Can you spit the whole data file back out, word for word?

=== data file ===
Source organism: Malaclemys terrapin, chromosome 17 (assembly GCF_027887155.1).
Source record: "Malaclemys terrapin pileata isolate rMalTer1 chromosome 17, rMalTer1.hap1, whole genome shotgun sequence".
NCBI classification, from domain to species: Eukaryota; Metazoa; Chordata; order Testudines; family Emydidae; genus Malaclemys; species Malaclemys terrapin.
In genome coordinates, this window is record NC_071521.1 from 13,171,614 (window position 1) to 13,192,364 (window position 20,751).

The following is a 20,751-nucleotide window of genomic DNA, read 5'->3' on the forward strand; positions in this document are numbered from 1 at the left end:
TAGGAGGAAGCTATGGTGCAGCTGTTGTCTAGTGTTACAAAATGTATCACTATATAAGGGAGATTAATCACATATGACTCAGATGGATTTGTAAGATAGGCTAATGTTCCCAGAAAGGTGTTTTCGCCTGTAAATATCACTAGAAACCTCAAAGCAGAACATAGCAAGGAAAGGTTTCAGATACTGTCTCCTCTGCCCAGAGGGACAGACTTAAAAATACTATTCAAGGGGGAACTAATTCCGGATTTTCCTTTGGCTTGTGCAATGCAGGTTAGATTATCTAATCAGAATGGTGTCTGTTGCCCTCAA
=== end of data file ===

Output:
Source organism: Malaclemys terrapin, chromosome 17 (assembly GCF_027887155.1).
Source record: "Malaclemys terrapin pileata isolate rMalTer1 chromosome 17, rMalTer1.hap1, whole genome shotgun sequence".
NCBI classification, from domain to species: Eukaryota; Metazoa; Chordata; order Testudines; family Emydidae; genus Malaclemys; species Malaclemys terrapin.
In genome coordinates, this window is record NC_071521.1 from 13,171,614 (window position 1) to 13,192,364 (window position 20,751).

The following is a 20,751-nucleotide window of genomic DNA, read 5'->3' on the forward strand; positions in this document are numbered from 1 at the left end:
TAGGAGGAAGCTATGGTGCAGCTGTTGTCTAGTGTTACAAAATGTATCACTATATAAGGGAGATTAATCACATATGACTCAGATGGATTTGTAAGATAGGCTAATGTTCCCAGAAAGGTGTTTTCGCCTGTAAATATCACTAGAAACCTCAAAGCAGAACATAGCAAGGAAAGGTTTCAGATACTGTCTCCTCTGCCCAGAGGGACAGACTTAAAAATACTATTCAAGGGGGAACTAATTCCGGATTTTCCTTTGGCTTGTGCAATGCAGGTTAGATTATCTAATCAGAATGGTGTCTGTTGCCCTCAA